Wet Paint Explained

It should be OK to sometimes rock the boat just a little by challenging long held perceptions, myths, and misconceptions. Or by taking a fresh look at well worn and long accepted traditions, customs, practices, and conventions.

Who knows? It can often lead to new insights and ideas.

So, I think that from time to time, it’s something we should all do.

It becomes more difficult if the claims or pronouncements are made by those who stand to benefit or gain financially or otherwise from wide acceptance of them and general confidence in them. Invested self interest is a powerful driver.

Some things we are told or hearare simply oft repeated formulaic mantras by and for the media. They are still worth checking out though.[1]

Others are simply, regularly recycled ideas and sometimes assumptions which are part of the echo chambers within swimming communities or sector leads. Repeated out of loyalty or conformity to an organisation or group of colleagues without critical thought or reflection.

There are perceptions and opinions which after testing turn out to be misleading at best, outdated, or at worst- wrong.

Others turn out to be spot on and take us further on our own learning journey.

Either way it’s always worth it, I think.

George Carlin (died June 2008), American stand-up comedian, social critic, actor, and author, used to marvel at the sorts of things that people seemed only too ready to believe in, without evidence or proof ; especially the supernatural and mystical.

“However,” Carlin observed, “Tell them the paint is wet, and they have to touch it to be sure”

When it comes down to it we probably all still harbour that ‘scientific’ CURIOSITY that as children, led us to EXPLORE and DISCOVER stuff, and find out about things for ourselves.[2] In adults it is more likely to tinged with a little healthy scepticism and a desire to learn and understand new things.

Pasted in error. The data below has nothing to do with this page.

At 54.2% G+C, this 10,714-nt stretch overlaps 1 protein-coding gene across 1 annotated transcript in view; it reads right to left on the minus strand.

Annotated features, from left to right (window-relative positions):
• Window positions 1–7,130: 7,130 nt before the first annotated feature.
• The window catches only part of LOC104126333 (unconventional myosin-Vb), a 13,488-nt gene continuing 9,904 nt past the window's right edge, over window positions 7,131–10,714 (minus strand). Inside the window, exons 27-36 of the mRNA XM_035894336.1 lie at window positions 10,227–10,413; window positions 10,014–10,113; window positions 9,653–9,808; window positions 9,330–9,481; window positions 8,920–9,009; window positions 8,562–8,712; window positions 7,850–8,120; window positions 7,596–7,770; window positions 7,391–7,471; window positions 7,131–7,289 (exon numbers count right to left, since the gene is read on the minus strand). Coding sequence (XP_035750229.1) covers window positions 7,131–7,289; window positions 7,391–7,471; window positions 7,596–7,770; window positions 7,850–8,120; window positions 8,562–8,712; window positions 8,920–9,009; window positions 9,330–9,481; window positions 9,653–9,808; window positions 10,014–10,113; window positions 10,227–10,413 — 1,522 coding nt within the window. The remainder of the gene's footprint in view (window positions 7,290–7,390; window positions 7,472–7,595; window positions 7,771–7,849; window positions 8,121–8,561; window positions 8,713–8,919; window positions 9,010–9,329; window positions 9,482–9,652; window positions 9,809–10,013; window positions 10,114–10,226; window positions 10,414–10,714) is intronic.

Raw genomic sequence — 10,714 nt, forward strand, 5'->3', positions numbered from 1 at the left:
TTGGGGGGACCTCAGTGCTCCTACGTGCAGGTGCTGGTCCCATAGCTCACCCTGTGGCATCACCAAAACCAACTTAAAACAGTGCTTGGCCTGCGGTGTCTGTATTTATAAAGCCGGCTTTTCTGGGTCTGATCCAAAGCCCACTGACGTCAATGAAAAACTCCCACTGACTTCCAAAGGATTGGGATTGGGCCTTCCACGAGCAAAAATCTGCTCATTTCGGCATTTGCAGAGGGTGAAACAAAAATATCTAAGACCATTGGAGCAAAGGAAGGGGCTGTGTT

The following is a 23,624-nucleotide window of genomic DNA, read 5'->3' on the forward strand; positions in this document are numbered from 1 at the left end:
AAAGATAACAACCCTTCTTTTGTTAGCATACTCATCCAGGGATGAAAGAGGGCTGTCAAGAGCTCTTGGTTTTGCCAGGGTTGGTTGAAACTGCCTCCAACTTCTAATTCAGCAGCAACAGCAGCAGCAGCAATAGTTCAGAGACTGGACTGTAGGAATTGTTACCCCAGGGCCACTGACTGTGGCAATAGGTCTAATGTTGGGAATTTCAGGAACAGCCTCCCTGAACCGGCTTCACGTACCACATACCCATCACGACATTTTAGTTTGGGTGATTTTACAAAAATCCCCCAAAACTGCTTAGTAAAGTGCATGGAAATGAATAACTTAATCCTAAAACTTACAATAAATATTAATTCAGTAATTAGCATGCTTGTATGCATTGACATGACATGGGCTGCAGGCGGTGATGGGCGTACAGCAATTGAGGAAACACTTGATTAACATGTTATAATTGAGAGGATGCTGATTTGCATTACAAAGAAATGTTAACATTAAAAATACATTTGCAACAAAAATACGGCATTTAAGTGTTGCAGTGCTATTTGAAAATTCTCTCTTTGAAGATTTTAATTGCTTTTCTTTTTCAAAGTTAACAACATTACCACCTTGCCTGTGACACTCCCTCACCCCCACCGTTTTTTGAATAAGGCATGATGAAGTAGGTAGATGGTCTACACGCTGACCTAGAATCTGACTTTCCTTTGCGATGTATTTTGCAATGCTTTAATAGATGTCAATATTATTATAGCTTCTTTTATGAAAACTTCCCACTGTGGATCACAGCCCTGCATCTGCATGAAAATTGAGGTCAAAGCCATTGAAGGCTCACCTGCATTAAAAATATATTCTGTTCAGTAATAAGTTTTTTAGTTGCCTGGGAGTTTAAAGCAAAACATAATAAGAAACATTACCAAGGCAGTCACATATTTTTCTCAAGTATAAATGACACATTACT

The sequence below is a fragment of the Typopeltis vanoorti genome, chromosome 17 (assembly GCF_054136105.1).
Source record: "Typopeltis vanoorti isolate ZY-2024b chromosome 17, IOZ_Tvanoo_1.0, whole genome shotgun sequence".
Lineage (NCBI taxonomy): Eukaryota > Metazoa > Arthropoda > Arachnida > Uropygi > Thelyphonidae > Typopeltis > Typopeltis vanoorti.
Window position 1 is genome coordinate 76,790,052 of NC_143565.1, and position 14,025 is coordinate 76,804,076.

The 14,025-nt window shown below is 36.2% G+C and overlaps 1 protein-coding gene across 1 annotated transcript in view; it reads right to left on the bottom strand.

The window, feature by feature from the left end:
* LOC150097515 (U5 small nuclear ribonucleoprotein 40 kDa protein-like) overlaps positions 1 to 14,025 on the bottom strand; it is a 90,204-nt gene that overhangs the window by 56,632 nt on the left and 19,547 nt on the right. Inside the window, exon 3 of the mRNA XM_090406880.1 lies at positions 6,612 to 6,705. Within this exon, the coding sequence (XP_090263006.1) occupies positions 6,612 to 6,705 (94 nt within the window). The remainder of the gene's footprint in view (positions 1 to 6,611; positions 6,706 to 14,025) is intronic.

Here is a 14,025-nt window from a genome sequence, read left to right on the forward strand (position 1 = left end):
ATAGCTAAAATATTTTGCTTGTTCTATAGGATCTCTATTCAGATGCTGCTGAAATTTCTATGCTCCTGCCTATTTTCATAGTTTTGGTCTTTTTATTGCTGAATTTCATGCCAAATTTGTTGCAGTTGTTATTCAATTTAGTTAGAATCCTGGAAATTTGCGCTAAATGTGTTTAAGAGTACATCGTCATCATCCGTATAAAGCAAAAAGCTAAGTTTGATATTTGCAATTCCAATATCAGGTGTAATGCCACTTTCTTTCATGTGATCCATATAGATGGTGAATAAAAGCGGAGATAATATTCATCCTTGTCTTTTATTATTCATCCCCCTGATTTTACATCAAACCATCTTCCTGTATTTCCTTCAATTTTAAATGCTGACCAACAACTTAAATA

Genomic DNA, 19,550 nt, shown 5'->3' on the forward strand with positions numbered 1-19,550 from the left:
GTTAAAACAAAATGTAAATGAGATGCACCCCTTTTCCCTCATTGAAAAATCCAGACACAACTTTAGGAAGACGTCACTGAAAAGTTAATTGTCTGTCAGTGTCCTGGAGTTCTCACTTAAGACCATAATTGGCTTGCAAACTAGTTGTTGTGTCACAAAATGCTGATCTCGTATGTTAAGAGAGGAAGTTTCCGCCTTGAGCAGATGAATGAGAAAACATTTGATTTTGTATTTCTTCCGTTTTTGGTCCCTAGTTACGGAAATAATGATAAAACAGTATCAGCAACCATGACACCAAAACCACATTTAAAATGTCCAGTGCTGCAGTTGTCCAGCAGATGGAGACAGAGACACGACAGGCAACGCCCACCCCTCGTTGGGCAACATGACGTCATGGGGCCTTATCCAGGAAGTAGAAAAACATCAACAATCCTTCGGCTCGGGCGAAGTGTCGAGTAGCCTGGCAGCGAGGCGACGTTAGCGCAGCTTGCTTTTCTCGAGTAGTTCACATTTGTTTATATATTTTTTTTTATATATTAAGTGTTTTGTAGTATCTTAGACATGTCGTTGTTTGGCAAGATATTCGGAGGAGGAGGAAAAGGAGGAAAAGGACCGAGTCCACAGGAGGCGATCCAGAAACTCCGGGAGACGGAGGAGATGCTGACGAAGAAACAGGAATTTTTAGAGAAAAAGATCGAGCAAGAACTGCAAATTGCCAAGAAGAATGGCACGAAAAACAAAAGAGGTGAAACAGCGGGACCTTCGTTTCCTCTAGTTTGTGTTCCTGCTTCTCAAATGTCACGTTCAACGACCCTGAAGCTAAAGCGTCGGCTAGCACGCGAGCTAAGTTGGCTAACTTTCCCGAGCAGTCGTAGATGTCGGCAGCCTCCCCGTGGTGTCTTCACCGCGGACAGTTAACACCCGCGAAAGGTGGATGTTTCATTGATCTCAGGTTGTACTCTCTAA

The tendency for superstitions, myths and mythologies, misconceptions, ‘alternative facts’ or ‘fake news, to become current and popularised is historic.

I am one of those people who regularly feels the need to ‘test’ or question anything which doesn’t seem to add up- to me at least. After all…

All that glitters is not gold”
“Appearances can be deceiving”
“You can’t judge a book by its’ cover” [3]

I tend to be on my guard whenever certain phrases or ‘assurances’ accompany a declaration or a question:

As a swimming teacher I have often found myself wondering if an idea, a claim, a practice, or a piece of ‘conventional wisdom’ is worth ‘testing’ or sounding out.[4]

I call it my WET PAINT TEST

For instance, pretty much any time an idea, a service, opinion, or product is endorsed or presented by a celebrity, media star, ‘influencer’ or medal winning athlete. I tentatively ask how or why does that make anything any more credible or likely?

It ain’t necessarily so! 

So, what if the paint is not still wet…???
Well, I can disregard the notice, for one thing….

But it may just be the start of something else…?

 

NOTES

[1] “In a world where critical thinking skills are almost wholly absent, repetition effectively leapfrogs the cognitive portion of the brain. It helps something get processed as truth.
We used to call it unsubstantiated buy-in. Belief without evidence. It only works in a society where thinking for one’s self is discouraged…” ― Laura Bynum, Veracity

[2] As teachers and parents we are used to young children’s curiosity. I often find myself wondering about colleagues who lack curiosity??? OK we ‘grow up’. Context is everything. But there is surely enough in the context of teaching swimming to arouse curiosity and a drive to find out and know more

[3] Here are a few more of my early ‘encounters’ with the  ‘WET PAINT’ test. Also see: Fat Floats

[4] (You can check out many more which have made me curious and which I have found myself ‘testing’  HERE. If nothing else, pretty much all of them were food for thought and discussion)